DVG was a much sought-after speaker, scholar and expert in a series of high-powered conferences held at various periods to discuss the problems of the Princely States. These include but are not limited to:

  • The People’s Assembly of the Princely States, 1921.
  • The People’s Conference of South Indian States, May 1925 in Pune.
  • The All India States People’s Representative Conference, December 1927 in Mumbai. DVG was appointed as the representative of the South Indian Princely States.
  • The South Indian Princely States Conference, 1929 in Travancore.

Of special note is the laudatory recommendation given by “Right Honourable” V.S. Srinivasa Sastri testifying DVG’s prowess on the anvil of the second session of the All India States’ Subjects’ Conference and South Indian States’ People’s Conference that was scheduled to be held in Bangalore in early 1930. Written in beautiful cursive handwriting, Sastri’s recommendation[10] was addressed to M.R. Jayakar, a powerful Congress leader and freedom fighter, and reads as follows:

         My dear Jayakar,

Let me commend Mr. D.V. Gundappa to you. He is a good man and keen student of public affairs. What he doesn’t know of Indian States isn’t worth knowing. He is getting up a meeting in this place [Bangalore] of people interested in the States, which is likely to advance the cause we have at heart…

What is more important than Sastri’s endorsement is the timing of DVG’s proposed conference, which reveals his unsleeping vision over national issues. The objective of the aforementioned second session was the “attainment of responsible government in all Indian States and…securing…an equitable place for the States in the future Constitution of India.” The reason the year 1930 was chosen is highly illuminating in light of three important developments that had just occurred. The Simon Commission had made an announcement that its “scope…was extended so as to include questions pertaining to…the Indian States.” Second, after the Commission submitted its report, it intended to have a Round Table Conference to which representatives of the Indian States would be invited. Third, the Butler Committee had published a report “regarding the position of the States.” That was enough for DVG to seize the opportunity to reinforce the appeal of the Princely States by calling for yet another conference of the states.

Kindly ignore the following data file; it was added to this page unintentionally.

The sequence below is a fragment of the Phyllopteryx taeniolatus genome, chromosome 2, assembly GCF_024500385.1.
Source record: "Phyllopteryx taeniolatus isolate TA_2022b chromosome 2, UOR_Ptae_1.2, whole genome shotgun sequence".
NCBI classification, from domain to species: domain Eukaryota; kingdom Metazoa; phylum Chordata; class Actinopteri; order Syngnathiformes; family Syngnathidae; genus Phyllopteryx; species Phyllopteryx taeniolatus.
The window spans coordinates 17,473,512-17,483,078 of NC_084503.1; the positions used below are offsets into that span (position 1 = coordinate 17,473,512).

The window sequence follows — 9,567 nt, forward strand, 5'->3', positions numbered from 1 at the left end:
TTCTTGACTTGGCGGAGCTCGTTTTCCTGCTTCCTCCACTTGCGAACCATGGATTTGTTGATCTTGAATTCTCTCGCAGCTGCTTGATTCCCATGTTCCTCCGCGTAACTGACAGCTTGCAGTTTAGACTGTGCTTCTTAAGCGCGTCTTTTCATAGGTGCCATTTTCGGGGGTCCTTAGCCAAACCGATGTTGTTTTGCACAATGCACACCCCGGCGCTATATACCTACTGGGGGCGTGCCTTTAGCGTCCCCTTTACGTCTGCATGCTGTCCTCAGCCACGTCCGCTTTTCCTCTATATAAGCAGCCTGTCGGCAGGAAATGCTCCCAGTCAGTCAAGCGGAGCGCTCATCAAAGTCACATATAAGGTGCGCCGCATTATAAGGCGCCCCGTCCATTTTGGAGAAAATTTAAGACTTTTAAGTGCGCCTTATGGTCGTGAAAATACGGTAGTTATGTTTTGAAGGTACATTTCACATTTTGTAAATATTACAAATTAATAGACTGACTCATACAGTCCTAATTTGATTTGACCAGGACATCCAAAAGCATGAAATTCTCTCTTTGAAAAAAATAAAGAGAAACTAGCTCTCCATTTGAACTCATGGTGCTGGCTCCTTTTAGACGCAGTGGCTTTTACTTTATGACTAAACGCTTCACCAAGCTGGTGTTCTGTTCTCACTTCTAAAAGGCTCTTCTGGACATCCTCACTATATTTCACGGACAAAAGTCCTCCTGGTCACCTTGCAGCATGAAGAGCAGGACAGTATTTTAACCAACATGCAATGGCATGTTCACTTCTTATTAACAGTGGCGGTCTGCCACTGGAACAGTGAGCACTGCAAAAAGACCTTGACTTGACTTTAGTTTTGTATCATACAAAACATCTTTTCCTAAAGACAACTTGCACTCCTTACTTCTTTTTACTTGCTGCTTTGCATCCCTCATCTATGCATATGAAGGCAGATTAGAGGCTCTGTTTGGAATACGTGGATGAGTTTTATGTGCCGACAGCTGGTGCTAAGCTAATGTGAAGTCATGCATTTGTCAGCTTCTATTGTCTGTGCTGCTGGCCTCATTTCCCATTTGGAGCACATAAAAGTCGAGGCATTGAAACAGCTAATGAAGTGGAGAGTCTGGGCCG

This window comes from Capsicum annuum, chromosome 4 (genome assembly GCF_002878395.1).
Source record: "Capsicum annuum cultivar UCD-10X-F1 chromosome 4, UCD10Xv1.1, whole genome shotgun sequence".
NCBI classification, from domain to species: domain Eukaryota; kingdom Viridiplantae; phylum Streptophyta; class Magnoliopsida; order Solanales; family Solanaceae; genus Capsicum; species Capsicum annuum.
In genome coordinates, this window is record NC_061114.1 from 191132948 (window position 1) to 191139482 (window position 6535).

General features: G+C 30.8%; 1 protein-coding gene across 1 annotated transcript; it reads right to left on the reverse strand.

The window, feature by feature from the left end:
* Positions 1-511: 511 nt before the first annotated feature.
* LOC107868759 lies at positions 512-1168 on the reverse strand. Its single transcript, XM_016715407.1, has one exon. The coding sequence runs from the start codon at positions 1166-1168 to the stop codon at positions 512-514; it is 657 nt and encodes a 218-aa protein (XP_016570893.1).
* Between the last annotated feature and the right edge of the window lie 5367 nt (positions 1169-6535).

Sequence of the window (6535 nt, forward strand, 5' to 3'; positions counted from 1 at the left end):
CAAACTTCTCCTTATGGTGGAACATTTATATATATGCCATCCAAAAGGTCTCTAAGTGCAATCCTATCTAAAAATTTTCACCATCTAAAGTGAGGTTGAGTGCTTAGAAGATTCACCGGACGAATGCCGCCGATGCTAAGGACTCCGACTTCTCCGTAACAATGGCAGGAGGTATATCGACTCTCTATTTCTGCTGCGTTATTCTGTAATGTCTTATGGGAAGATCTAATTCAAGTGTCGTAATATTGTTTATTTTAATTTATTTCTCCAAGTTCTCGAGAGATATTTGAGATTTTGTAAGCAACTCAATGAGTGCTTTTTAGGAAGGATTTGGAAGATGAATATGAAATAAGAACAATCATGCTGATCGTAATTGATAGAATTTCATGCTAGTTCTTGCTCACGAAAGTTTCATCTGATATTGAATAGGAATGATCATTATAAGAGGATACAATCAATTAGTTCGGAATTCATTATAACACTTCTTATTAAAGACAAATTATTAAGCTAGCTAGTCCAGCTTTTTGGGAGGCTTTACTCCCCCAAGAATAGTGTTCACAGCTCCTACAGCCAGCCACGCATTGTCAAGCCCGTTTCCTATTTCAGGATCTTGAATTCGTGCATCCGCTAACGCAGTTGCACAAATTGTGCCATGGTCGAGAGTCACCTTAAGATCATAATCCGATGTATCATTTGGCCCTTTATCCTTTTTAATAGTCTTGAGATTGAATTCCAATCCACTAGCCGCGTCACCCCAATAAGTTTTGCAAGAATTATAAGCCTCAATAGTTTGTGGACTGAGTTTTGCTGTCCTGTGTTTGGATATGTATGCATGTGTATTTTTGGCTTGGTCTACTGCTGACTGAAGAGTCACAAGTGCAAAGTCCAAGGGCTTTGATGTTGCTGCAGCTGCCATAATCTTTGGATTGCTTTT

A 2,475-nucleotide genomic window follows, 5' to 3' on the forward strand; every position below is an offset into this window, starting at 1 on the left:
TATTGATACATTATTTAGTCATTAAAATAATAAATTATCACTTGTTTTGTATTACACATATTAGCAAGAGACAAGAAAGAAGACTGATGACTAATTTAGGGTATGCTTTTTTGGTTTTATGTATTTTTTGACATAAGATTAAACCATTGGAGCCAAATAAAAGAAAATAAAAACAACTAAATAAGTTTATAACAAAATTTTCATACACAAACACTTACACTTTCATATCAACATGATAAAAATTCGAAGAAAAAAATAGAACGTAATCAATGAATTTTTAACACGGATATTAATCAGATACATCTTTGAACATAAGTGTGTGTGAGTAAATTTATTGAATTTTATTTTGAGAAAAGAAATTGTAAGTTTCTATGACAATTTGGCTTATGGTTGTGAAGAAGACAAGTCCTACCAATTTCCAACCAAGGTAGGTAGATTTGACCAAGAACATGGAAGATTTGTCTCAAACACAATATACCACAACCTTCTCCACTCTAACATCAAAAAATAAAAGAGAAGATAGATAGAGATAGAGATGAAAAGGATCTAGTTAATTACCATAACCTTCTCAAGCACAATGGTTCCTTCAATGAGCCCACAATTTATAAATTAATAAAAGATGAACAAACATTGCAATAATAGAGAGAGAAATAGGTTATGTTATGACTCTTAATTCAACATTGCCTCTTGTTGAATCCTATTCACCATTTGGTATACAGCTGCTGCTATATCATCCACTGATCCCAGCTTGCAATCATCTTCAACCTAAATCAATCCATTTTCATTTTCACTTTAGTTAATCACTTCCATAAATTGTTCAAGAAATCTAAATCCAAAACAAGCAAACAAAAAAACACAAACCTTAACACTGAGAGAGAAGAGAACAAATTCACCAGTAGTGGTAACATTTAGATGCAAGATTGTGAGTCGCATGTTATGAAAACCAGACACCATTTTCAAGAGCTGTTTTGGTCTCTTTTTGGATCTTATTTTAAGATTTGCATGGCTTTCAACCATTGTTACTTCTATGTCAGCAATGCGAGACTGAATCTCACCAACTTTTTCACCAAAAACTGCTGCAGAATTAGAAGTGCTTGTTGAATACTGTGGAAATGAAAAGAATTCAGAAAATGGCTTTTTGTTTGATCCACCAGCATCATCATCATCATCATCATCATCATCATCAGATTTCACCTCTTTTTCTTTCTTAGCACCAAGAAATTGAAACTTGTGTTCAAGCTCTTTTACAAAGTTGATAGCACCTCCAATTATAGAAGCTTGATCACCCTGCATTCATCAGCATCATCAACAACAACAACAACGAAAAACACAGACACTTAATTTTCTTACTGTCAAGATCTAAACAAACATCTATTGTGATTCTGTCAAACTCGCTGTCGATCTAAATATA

In this context, it is also highly relevant to narrate DVG’s brilliant arguments making the case for the Mysore State before the Butler Committee.

To be continued

Notes


[1] D.V. Gundappa. “Indian States and the National Congress.” The Bombay Chronicle. Emphasis added.

[3] D.V. Gundappa. “Indian States and the National Congress.” The Bombay Chronicle.

[4] Ibid. Emphasis added.

[5] For example, see: R.C. Majumdar. History of the Freedom Movement in India, Vol III Firma K.L.M, 1962, Calcutta

[6] See: Chapters 1 and 4

[7] See Chapters 5 and 6

[8] The States—Schools for Statesmanship, Selected Writings of D.V. Gundappa, Vol I, Gokhale Institute of Public Affairs, 2020, Bangalore pp 219

[9] Ibid. p 234.

[10] M.R. Jayakar. Private Papers, National Archives of India, p 126-7. Emphasis added.

 

Author(s)

About:

Sandeep Balakrishna is a writer, author, translator, and socio-political-cultural analyst. He is the author of "Tipu Sultan: The Tyrant of Mysore" and "The Madurai Sultanate: A Concise History." He translated Dr. S L Bhyrappa's magnum opus "Avarana" into English.